The unprecedented six-month delay in bringing Anatoli Scharansky to trial on espionage charges may signal Communist retreat from a semiblackmail policy of using the leading Soviet dissident to force President Carter to cool his human-rights campaign.
That is the conclusion of some Kremlinologists, in and out of the Carter administration. Last October, these analysts leaned strongly the other way: that Scharansky, a major figure among dissidents demanding Kremlin adherence to human-rights commitments made at the 1975 Helsinki conference, would be the victim of the first Soviet "show" trial since 1970.
But apparently the refusal of the Carter administration - notably Ambassador Arthur Goldberg, chief U.S. delegate to the Belgrade conference - to knuckle under persuaded Moscow to change its tune.
Instead of toning down his grim recitation of Soviet human-rights violations, Goldberg stepped it up - and then returned here last month to engender greater support from Carter.
Scharansky was arrested on unpublished charges of espionage for the United States - a charge categorically denied by Jimmy Carter. Soviet law requires bringing a suspect to trial within nine months of the charge. Experts here recall no case in which the defendant in a political (as opposed to a criminal) case has been given as long an extension as six months - and few noncriminal cases with any extension at all.
Proof does not exist as to the Kremlin's motives. It can be argued, for example, that the six-month postponement (announced Dec. 16) would bridge impending U.S.-Soviet developments: a new strategic-arms agreement, a Carter-Brezhnev summit and the end of the Belgrade conference. The Soviet game might be to delay a bloody trial of Scharansky until after that summit.
But most Kremlinologists take a different view: that in the face of repeated, ominous and unpublicized warnings from the President on down, the Kremlin may have concluded that the trial could have a devastating effect on relations - before or after a Carter-Brezhnev summit. If true, this means that the politicians, led by Brezhnev, hold more power in the Kremlin that the KGB (the Soviet police apparatus), a matter of great significance.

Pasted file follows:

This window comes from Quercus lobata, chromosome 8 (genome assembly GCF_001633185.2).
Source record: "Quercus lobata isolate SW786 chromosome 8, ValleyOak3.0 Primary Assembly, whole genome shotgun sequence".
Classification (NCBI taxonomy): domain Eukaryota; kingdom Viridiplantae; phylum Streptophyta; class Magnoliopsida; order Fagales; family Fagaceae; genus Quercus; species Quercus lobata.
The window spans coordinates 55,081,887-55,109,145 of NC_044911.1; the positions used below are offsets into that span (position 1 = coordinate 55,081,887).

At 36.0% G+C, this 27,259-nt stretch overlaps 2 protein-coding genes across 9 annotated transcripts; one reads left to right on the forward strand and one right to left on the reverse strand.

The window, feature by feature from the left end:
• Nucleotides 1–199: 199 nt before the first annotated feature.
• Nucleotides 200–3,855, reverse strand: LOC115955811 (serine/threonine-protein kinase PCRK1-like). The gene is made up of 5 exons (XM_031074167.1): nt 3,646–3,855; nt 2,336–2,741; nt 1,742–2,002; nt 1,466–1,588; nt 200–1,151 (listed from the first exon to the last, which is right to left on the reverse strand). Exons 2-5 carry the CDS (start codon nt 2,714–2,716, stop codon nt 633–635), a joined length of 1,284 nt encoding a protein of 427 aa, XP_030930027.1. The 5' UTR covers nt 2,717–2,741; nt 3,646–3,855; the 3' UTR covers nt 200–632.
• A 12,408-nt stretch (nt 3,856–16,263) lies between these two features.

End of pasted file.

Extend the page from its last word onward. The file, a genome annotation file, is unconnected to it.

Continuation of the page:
An unannounced tete-a-tete with Laurence A. Tisch, the Jewish leader and Manhattan millionaire who runs Loews Corporation (theaters, hotels, tobacco and insurance), has opened new political doors to New York's fatcat goldmine for Sen. Howard Baker (R-Tenn.), a prospective 1980 Republican presidential candidate.
At Tisch's request, he and the Republican Senate leader talked Mideast and economic politics in Baker's office for half an hour on Nov. 29. Their consensus: President Carter had fumbled Mideast peace and was making a mess of the economy. That combination has now brought Tisch, a 1976 Carter man, to Baker - ostensibly for Baker's 1978 Senate campaign but actually looking to 1980.
Tisch will wine and dine Baker with a select group of well-heeled friends in New York Jan. 17, following a fund-raiser given by Wall Street financier Bernard Lasker and other Republican Baker backers. Tisch's immense contributions to Israel (close to $1 million every year for the United Jewish Appeal) make him a major force in the American Jewish community.
Footnote: Another 1980 Republican hopeful, Sen. Bob Dole (R-Kan.), is also courting and being courted by American Jews, leading to the possibility of continuation of the shift of Jewish voters to Republican presidential tickets. The shift went from 18 per cent in 1968 to around 35 per cent in 1972 and 1976.